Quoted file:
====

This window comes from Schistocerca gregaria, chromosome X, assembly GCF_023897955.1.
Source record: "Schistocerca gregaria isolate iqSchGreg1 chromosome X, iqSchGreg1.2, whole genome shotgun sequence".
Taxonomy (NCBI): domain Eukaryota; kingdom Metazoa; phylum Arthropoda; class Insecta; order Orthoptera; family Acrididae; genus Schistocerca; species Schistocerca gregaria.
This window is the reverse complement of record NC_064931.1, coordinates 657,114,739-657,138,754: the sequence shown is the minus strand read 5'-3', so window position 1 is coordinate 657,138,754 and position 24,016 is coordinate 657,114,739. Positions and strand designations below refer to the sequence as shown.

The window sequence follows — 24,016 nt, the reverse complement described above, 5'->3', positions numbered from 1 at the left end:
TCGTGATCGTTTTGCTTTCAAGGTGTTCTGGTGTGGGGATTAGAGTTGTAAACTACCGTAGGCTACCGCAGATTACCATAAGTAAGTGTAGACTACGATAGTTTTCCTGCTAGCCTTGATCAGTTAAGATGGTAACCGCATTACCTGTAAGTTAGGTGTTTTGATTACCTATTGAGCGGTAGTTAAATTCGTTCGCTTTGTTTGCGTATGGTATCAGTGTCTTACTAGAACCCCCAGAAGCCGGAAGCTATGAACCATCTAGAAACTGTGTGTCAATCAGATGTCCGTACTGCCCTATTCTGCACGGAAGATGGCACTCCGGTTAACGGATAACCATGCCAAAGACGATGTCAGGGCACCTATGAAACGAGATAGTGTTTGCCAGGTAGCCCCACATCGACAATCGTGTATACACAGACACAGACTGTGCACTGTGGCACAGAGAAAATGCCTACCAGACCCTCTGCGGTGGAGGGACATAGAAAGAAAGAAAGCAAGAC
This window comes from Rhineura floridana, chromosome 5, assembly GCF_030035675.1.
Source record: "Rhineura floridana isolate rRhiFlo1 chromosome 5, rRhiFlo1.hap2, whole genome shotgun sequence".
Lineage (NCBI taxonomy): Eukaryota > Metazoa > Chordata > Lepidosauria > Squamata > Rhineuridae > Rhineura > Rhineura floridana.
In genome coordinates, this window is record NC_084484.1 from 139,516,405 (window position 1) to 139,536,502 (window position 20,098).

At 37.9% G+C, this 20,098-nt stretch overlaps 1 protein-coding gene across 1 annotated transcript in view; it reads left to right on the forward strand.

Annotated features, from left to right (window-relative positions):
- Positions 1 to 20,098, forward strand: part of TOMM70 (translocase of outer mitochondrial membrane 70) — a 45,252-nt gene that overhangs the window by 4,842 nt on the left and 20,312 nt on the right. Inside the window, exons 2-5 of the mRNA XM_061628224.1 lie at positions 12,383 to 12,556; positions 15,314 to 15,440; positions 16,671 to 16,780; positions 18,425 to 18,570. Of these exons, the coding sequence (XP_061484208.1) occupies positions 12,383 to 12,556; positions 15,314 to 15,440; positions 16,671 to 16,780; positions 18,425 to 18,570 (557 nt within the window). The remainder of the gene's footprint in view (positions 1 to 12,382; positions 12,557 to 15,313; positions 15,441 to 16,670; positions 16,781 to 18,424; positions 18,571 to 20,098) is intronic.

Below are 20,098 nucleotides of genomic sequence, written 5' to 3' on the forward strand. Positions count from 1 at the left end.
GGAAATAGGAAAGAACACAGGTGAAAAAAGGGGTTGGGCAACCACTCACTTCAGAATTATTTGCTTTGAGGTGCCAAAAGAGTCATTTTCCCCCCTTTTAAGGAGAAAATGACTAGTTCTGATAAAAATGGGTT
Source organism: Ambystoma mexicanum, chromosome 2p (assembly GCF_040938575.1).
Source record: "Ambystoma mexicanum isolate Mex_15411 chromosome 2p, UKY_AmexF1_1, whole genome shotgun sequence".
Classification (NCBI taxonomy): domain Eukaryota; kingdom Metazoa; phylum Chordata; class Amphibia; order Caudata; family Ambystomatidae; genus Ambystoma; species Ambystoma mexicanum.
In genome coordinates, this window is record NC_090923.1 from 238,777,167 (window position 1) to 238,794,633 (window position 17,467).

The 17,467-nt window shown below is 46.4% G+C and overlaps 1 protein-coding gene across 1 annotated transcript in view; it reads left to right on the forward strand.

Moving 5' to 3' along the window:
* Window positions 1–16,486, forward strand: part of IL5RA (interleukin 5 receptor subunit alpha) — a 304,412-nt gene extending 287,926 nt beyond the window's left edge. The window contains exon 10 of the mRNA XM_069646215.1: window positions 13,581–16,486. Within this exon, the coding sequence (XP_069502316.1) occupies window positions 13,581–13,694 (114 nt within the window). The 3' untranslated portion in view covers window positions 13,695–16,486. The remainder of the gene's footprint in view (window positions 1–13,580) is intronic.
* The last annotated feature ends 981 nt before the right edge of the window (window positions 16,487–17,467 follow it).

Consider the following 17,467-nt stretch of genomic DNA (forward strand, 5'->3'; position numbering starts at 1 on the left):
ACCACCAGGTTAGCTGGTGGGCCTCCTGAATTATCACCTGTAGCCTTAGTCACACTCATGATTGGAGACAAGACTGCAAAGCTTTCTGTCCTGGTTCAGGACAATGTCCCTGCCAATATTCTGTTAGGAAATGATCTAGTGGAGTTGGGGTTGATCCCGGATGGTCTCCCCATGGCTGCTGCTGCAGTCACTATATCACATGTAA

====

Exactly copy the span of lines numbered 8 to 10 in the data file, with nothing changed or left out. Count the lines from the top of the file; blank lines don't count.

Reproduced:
Source record: "Rhineura floridana isolate rRhiFlo1 chromosome 5, rRhiFlo1.hap2, whole genome shotgun sequence".
Lineage (NCBI taxonomy): Eukaryota > Metazoa > Chordata > Lepidosauria > Squamata > Rhineuridae > Rhineura > Rhineura floridana.
In genome coordinates, this window is record NC_084484.1 from 139,516,405 (window position 1) to 139,536,502 (window position 20,098).